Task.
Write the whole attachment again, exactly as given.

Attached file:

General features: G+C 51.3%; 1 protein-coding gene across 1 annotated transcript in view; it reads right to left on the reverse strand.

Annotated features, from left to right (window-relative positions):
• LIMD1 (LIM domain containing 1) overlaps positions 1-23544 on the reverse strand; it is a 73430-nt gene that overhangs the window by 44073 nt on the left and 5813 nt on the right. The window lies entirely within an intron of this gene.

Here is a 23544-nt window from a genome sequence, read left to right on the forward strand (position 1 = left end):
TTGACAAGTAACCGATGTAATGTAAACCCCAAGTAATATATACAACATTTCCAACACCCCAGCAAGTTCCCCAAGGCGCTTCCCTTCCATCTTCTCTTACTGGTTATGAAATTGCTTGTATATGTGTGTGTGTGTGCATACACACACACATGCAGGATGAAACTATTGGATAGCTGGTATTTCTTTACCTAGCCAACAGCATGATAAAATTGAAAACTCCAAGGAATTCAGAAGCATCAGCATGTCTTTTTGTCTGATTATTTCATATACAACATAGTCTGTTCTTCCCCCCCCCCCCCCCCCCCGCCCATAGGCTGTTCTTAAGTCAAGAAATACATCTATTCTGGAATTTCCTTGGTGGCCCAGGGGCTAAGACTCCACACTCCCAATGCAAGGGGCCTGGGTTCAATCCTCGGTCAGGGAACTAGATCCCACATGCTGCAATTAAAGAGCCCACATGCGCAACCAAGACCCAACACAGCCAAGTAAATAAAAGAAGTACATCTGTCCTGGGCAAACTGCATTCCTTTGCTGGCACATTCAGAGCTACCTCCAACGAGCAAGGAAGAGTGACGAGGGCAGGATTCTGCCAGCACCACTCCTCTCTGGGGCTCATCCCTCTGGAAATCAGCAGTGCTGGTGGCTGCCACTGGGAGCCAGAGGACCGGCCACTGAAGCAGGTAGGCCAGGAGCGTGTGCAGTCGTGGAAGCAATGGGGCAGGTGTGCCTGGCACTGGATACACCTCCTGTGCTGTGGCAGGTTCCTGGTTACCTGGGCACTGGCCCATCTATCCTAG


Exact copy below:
General features: G+C 51.3%; 1 protein-coding gene across 1 annotated transcript in view; it reads right to left on the reverse strand.

Annotated features, from left to right (window-relative positions):
• LIMD1 (LIM domain containing 1) overlaps positions 1-23544 on the reverse strand; it is a 73430-nt gene that overhangs the window by 44073 nt on the left and 5813 nt on the right. The window lies entirely within an intron of this gene.

Here is a 23544-nt window from a genome sequence, read left to right on the forward strand (position 1 = left end):
TTGACAAGTAACCGATGTAATGTAAACCCCAAGTAATATATACAACATTTCCAACACCCCAGCAAGTTCCCCAAGGCGCTTCCCTTCCATCTTCTCTTACTGGTTATGAAATTGCTTGTATATGTGTGTGTGTGTGCATACACACACACATGCAGGATGAAACTATTGGATAGCTGGTATTTCTTTACCTAGCCAACAGCATGATAAAATTGAAAACTCCAAGGAATTCAGAAGCATCAGCATGTCTTTTTGTCTGATTATTTCATATACAACATAGTCTGTTCTTCCCCCCCCCCCCCCCCCCCGCCCATAGGCTGTTCTTAAGTCAAGAAATACATCTATTCTGGAATTTCCTTGGTGGCCCAGGGGCTAAGACTCCACACTCCCAATGCAAGGGGCCTGGGTTCAATCCTCGGTCAGGGAACTAGATCCCACATGCTGCAATTAAAGAGCCCACATGCGCAACCAAGACCCAACACAGCCAAGTAAATAAAAGAAGTACATCTGTCCTGGGCAAACTGCATTCCTTTGCTGGCACATTCAGAGCTACCTCCAACGAGCAAGGAAGAGTGACGAGGGCAGGATTCTGCCAGCACCACTCCTCTCTGGGGCTCATCCCTCTGGAAATCAGCAGTGCTGGTGGCTGCCACTGGGAGCCAGAGGACCGGCCACTGAAGCAGGTAGGCCAGGAGCGTGTGCAGTCGTGGAAGCAATGGGGCAGGTGTGCCTGGCACTGGATACACCTCCTGTGCTGTGGCAGGTTCCTGGTTACCTGGGCACTGGCCCATCTATCCTAG